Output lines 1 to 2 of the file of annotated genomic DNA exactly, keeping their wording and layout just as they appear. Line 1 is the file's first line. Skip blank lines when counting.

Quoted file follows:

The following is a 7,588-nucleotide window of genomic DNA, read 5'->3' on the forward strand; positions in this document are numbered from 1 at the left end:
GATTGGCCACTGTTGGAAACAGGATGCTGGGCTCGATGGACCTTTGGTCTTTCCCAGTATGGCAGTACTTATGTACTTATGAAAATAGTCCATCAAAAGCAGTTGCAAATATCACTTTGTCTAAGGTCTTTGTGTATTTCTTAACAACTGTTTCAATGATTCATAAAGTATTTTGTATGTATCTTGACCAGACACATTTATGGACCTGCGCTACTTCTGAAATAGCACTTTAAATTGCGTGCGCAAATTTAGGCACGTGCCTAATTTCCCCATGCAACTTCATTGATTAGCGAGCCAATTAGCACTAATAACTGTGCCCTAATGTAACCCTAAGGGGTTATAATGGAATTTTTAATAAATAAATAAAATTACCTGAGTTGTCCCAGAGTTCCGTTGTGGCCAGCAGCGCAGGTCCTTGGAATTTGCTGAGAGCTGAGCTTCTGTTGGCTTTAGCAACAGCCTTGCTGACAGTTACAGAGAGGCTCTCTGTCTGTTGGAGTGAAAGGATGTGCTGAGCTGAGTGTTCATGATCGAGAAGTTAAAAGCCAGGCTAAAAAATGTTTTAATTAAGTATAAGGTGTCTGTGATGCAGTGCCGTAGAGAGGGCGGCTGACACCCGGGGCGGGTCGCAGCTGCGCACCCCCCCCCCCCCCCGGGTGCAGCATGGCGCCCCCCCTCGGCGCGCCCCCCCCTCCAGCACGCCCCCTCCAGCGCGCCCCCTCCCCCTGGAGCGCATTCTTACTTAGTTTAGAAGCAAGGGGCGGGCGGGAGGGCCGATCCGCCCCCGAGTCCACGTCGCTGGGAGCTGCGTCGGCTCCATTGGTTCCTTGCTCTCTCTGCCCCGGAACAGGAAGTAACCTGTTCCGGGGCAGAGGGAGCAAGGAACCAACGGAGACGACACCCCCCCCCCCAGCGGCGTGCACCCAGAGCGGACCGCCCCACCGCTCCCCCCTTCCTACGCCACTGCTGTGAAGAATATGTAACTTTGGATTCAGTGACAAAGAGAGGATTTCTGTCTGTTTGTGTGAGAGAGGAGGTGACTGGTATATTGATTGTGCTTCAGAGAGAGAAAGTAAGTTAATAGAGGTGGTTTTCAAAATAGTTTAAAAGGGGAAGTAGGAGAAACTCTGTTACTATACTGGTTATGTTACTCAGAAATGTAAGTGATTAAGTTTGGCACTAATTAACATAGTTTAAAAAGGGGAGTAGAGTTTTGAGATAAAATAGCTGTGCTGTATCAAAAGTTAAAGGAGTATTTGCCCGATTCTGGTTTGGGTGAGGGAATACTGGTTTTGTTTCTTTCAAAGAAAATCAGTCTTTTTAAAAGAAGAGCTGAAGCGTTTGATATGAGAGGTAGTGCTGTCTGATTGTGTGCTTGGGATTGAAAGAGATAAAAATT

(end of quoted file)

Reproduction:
The following is a 7,588-nucleotide window of genomic DNA, read 5'->3' on the forward strand; positions in this document are numbered from 1 at the left end:
GATTGGCCACTGTTGGAAACAGGATGCTGGGCTCGATGGACCTTTGGTCTTTCCCAGTATGGCAGTACTTATGTACTTATGAAAATAGTCCATCAAAAGCAGTTGCAAATATCACTTTGTCTAAGGTCTTTGTGTATTTCTTAACAACTGTTTCAATGATTCATAAAGTATTTTGTATGTATCTTGACCAGACACATTTATGGACCTGCGCTACTTCTGAAATAGCACTTTAAATTGCGTGCGCAAATTTAGGCACGTGCCTAATTTCCCCATGCAACTTCATTGATTAGCGAGCCAATTAGCACTAATAACTGTGCCCTAATGTAACCCTAAGGGGTTATAATGGAATTTTTAATAAATAAATAAAATTACCTGAGTTGTCCCAGAGTTCCGTTGTGGCCAGCAGCGCAGGTCCTTGGAATTTGCTGAGAGCTGAGCTTCTGTTGGCTTTAGCAACAGCCTTGCTGACAGTTACAGAGAGGCTCTCTGTCTGTTGGAGTGAAAGGATGTGCTGAGCTGAGTGTTCATGATCGAGAAGTTAAAAGCCAGGCTAAAAAATGTTTTAATTAAGTATAAGGTGTCTGTGATGCAGTGCCGTAGAGAGGGCGGCTGACACCCGGGGCGGGTCGCAGCTGCGCACCCCCCCCCCCCCCCGGGTGCAGCATGGCGCCCCCCCTCGGCGCGCCCCCCCCTCCAGCACGCCCCCTCCAGCGCGCCCCCTCCCCCTGGAGCGCATTCTTACTTAGTTTAGAAGCAAGGGGCGGGCGGGAGGGCCGATCCGCCCCCGAGTCCACGTCGCTGGGAGCTGCGTCGGCTCCATTGGTTCCTTGCTCTCTCTGCCCCGGAACAGGAAGTAACCTGTTCCGGGGCAGAGGGAGCAAGGAACCAACGGAGACGACACCCCCCCCCCCAGCGGCGTGCACCCAGAGCGGACCGCCCCACCGCTCCCCCCTTCCTACGCCACTGCTGTGAAGAATATGTAACTTTGGATTCAGTGACAAAGAGAGGATTTCTGTCTGTTTGTGTGAGAGAGGAGGTGACTGGTATATTGATTGTGCTTCAGAGAGAGAAAGTAAGTTAATAGAGGTGGTTTTCAAAATAGTTTAAAAGGGGAAGTAGGAGAAACTCTGTTACTATACTGGTTATGTTACTCAGAAATGTAAGTGATTAAGTTTGGCACTAATTAACATAGTTTAAAAAGGGGAGTAGAGTTTTGAGATAAAATAGCTGTGCTGTATCAAAAGTTAAAGGAGTATTTGCCCGATTCTGGTTTGGGTGAGGGAATACTGGTTTTGTTTCTTTCAAAGAAAATCAGTCTTTTTAAAAGAAGAGCTGAAGCGTTTGATATGAGAGGTAGTGCTGTCTGATTGTGTGCTTGGGATTGAAAGAGATAAAAATT